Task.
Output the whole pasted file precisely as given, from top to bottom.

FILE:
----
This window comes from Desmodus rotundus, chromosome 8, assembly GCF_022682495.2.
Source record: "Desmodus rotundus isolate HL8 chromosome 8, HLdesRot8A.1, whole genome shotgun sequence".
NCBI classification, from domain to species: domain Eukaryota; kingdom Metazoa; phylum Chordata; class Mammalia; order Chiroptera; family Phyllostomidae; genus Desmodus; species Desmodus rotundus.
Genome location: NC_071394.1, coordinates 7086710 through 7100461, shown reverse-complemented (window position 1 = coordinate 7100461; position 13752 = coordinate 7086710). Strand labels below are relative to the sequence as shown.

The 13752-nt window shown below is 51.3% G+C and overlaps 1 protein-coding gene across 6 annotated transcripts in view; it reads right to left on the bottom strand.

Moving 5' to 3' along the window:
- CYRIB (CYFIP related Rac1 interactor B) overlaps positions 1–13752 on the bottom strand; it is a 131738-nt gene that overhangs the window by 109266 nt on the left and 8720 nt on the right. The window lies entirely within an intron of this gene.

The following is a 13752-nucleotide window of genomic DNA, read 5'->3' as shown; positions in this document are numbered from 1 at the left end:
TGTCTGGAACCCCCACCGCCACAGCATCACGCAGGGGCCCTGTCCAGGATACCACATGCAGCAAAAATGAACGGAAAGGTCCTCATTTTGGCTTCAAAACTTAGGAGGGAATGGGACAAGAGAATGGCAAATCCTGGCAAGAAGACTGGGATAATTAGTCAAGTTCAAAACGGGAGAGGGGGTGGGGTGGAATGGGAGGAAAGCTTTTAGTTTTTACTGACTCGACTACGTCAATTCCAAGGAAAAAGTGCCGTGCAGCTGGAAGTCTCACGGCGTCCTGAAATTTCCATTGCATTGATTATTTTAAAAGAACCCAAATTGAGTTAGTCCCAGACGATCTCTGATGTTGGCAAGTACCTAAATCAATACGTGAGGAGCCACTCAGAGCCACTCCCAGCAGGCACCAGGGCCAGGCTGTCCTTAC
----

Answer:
This window comes from Desmodus rotundus, chromosome 8, assembly GCF_022682495.2.
Source record: "Desmodus rotundus isolate HL8 chromosome 8, HLdesRot8A.1, whole genome shotgun sequence".
NCBI classification, from domain to species: domain Eukaryota; kingdom Metazoa; phylum Chordata; class Mammalia; order Chiroptera; family Phyllostomidae; genus Desmodus; species Desmodus rotundus.
Genome location: NC_071394.1, coordinates 7086710 through 7100461, shown reverse-complemented (window position 1 = coordinate 7100461; position 13752 = coordinate 7086710). Strand labels below are relative to the sequence as shown.

The 13752-nt window shown below is 51.3% G+C and overlaps 1 protein-coding gene across 6 annotated transcripts in view; it reads right to left on the bottom strand.

Moving 5' to 3' along the window:
- CYRIB (CYFIP related Rac1 interactor B) overlaps positions 1–13752 on the bottom strand; it is a 131738-nt gene that overhangs the window by 109266 nt on the left and 8720 nt on the right. The window lies entirely within an intron of this gene.

The following is a 13752-nucleotide window of genomic DNA, read 5'->3' as shown; positions in this document are numbered from 1 at the left end:
TGTCTGGAACCCCCACCGCCACAGCATCACGCAGGGGCCCTGTCCAGGATACCACATGCAGCAAAAATGAACGGAAAGGTCCTCATTTTGGCTTCAAAACTTAGGAGGGAATGGGACAAGAGAATGGCAAATCCTGGCAAGAAGACTGGGATAATTAGTCAAGTTCAAAACGGGAGAGGGGGTGGGGTGGAATGGGAGGAAAGCTTTTAGTTTTTACTGACTCGACTACGTCAATTCCAAGGAAAAAGTGCCGTGCAGCTGGAAGTCTCACGGCGTCCTGAAATTTCCATTGCATTGATTATTTTAAAAGAACCCAAATTGAGTTAGTCCCAGACGATCTCTGATGTTGGCAAGTACCTAAATCAATACGTGAGGAGCCACTCAGAGCCACTCCCAGCAGGCACCAGGGCCAGGCTGTCCTTAC